One of the visceral things the film brought back for me is the rage that is still almost as fresh as the days when I first discovered it. Footage of virulently homophobic North Carolina Senator Jesse Helms reminds me even today of how much I hate (present tense) this man. I found out he'd died a few years ago when a 'porter called me to ask for a comment, and while usually I'd ask for fifteen or twenty minutes to compose my thoughts, on this particular occasion it came slipping out before even I knew what I was saying. "It's too little, too late." I wanted him to suffer, and I deeply regret that the last few years of his vicious life were spent deep in the fog of senile dementia, leaving not enough consciousness for genuine suffering. His colleagues, including New York's John Cardinal O'Connor, Mayor Ed Koch, the Reverend Jerry Falwell, Patrick Buchanan, even the low-level Reagan press staffer who, in a transcript of an early White House daily briefing, is asked about AIDS, and reduces it to a smutty joke worthy of a quick chuckle. Karma be damned - I hate these men, and probably will until the day I die.
Not long ago, a group of us oldsters were reminiscing, and someone brought up the highly controversial demonstration we held at St. Patrick's Cathedral in NYC, at which my then roommate, a former altar boy, crushed one of the sacred cookies and threw it onto the ground. We'd taken quite a bit of guff for that demo, and ever since many had questioned whether it was a needless sacrifice of public sympathy. "Do you guys regret that demo?" someone asked, and my friend Patrick did not hesitate a second: "God no. I'd burn the fucking thing down tomorrow if I could."
Of course it's also impossible to see so much footage from so long ago without feeling sadness. We lost so much and so many. But somehow it's different this time. It used to be that I could not look at photographs or films from that period without my eye searching through the faces for the dead. Very quickly, all that grief would become overwhelming, and would rack my body to an extent that was physically painful. But watching How To Survive A Plague I realized that those days seem to be over. I still feel a tug when I see the faces of Howie Pope, or Rand Snyder or David Feinberg. It's not that I've become callous towards it all but now when I see them, I remember other things than just the awful ways they died. The grieving is more-or-less done, and I can remember the things that made me love these men in the first place. It's an enormous relief.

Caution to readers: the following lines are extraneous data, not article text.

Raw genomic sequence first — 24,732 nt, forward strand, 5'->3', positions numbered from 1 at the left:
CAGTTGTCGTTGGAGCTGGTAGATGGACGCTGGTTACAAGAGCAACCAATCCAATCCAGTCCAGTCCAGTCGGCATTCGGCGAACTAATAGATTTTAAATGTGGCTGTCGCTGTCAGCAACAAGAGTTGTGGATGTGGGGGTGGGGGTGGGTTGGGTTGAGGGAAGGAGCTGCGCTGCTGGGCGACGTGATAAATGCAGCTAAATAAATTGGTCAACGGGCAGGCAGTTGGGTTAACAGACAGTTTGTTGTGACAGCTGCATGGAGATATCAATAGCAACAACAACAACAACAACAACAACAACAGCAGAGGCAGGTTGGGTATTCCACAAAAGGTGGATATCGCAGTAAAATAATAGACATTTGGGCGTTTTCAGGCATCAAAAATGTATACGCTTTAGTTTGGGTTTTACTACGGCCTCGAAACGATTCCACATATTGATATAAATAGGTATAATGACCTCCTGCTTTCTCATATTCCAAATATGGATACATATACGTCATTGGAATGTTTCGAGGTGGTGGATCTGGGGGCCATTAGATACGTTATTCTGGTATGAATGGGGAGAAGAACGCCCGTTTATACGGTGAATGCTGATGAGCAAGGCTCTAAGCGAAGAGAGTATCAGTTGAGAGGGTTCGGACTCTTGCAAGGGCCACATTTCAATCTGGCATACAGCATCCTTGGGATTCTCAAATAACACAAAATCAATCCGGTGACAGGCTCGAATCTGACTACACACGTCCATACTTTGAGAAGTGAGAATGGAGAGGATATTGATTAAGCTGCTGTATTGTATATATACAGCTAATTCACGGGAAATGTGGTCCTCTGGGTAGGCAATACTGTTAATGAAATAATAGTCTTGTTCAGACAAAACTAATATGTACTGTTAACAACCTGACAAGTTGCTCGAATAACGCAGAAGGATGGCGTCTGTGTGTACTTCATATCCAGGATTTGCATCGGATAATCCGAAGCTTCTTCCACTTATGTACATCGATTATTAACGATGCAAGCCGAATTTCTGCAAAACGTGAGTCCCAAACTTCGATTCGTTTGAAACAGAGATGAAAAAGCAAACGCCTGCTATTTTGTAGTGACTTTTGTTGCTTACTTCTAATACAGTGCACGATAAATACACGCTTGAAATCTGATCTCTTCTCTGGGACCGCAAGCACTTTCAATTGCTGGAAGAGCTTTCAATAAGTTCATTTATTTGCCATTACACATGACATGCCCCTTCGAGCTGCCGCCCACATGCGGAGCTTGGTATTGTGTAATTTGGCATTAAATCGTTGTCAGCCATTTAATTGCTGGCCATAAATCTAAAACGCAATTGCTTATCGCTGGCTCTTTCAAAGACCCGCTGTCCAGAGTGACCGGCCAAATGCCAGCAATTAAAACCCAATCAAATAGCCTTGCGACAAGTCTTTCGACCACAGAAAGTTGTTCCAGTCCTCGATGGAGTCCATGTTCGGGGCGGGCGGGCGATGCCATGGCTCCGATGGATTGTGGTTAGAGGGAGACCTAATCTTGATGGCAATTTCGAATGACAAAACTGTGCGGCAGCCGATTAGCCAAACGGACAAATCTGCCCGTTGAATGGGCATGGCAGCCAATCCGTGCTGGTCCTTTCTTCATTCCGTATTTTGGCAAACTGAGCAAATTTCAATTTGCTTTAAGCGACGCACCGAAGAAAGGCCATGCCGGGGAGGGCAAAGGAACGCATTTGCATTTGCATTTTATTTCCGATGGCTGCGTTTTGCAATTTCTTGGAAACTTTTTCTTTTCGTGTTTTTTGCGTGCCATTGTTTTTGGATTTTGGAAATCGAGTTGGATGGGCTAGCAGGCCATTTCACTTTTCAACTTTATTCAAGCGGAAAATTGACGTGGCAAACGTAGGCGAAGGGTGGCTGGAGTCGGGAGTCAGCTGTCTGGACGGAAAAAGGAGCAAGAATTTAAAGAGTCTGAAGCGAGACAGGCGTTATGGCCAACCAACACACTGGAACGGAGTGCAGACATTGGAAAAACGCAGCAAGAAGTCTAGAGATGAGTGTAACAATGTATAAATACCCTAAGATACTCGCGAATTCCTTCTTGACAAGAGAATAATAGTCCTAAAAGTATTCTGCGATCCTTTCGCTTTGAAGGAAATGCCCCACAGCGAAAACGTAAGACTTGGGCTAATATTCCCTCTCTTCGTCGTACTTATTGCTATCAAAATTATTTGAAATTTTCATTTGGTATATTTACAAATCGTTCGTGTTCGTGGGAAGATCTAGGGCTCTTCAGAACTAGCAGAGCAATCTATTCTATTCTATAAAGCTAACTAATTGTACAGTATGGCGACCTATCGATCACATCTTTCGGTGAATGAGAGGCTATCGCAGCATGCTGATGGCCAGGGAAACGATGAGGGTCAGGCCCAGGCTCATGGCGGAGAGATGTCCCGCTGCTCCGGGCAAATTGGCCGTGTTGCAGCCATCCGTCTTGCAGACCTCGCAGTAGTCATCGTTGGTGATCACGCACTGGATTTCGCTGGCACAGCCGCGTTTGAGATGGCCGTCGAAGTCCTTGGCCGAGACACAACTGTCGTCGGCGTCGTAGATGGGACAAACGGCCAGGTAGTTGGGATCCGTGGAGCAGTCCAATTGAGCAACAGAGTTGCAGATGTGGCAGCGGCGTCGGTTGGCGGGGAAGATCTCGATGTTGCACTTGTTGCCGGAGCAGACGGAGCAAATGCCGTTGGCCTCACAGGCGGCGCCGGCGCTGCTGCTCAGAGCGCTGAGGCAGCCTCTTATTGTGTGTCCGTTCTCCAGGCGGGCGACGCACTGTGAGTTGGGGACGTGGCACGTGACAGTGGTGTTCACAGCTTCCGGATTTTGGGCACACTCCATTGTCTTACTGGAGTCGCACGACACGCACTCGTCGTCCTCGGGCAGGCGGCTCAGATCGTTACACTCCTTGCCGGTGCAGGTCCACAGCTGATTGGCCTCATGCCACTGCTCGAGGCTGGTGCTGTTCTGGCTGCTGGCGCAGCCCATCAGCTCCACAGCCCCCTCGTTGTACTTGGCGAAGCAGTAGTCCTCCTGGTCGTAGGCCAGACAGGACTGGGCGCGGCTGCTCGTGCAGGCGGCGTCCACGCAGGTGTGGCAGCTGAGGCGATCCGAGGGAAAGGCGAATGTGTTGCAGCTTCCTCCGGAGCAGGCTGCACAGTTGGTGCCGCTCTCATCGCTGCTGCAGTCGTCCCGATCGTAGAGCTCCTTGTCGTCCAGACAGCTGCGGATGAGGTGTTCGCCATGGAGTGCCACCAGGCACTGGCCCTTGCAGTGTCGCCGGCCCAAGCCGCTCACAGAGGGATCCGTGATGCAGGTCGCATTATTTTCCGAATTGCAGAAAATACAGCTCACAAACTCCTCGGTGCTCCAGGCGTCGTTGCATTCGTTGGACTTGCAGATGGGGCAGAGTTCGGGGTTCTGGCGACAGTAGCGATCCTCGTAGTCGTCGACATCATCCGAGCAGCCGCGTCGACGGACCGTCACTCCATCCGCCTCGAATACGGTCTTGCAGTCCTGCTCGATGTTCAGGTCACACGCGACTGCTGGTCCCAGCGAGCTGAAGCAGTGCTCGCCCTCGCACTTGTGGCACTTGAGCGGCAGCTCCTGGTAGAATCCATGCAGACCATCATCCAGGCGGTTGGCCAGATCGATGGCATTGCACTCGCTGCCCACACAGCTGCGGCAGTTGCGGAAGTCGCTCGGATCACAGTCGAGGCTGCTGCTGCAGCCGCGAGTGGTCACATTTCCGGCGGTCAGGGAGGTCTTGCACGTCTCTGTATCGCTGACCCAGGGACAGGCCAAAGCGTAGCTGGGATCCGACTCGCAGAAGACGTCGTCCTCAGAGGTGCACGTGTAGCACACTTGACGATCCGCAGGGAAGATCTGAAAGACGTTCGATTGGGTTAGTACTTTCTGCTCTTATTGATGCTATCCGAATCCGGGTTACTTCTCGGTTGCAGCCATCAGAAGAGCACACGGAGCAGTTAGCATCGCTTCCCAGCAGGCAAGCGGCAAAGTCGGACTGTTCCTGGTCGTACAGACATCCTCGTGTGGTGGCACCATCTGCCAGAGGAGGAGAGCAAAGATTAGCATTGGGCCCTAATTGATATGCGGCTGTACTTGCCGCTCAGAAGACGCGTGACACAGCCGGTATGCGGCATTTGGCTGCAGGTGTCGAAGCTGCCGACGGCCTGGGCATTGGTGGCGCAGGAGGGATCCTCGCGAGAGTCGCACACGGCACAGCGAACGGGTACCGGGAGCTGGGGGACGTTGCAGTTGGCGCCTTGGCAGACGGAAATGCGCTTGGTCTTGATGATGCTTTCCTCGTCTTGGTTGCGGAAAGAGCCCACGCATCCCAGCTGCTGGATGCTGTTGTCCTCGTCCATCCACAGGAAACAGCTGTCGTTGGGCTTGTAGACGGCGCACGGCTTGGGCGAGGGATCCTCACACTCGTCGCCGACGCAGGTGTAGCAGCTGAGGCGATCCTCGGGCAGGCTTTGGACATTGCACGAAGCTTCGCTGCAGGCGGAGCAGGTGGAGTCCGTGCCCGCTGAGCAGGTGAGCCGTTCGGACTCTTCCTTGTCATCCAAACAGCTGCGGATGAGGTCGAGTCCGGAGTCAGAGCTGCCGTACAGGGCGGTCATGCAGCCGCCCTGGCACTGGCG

Which brings me to something that I think director David France, another long-time friend, captured in How To Survive a Plague in a way that no one else writing or making movies about ACT UP has understood: the sheer joy inherent in the whole thing. Some of the best people I have ever known I met in ACT UP: decent, courageous, strong, brilliant people committed to changing the world for the better even if they weren't themselves going to be around to enjoy it. We laughed so very much -- the group of activists dedicated to haranguing the New York City Health Commissioner, for instance, called themselves "Surrender Dorothy" -- we sang, we made love (it was no secret that for some time, ACT UP meetings offered the best cruising in all of New York City) and we very consciously tried to make sure that, when the plague was over, there would be something left that would have been worth preserving.
The first time I saw the movie, spotting the marvelous Garance Franke-Ruta at a massive demonstration at the National Institutes of Health wearing a hat in the shape of a medicinal molecule and trimmed for emphasis with dollar bills, made me laugh so loudly I thought I would lose it. If I have one piece of advice for young, aspiring activists, it is to always hold on to the joy, always make it fun. If you lose that, you have lost the whole battle.
Catch a screening of How To Survive A Plague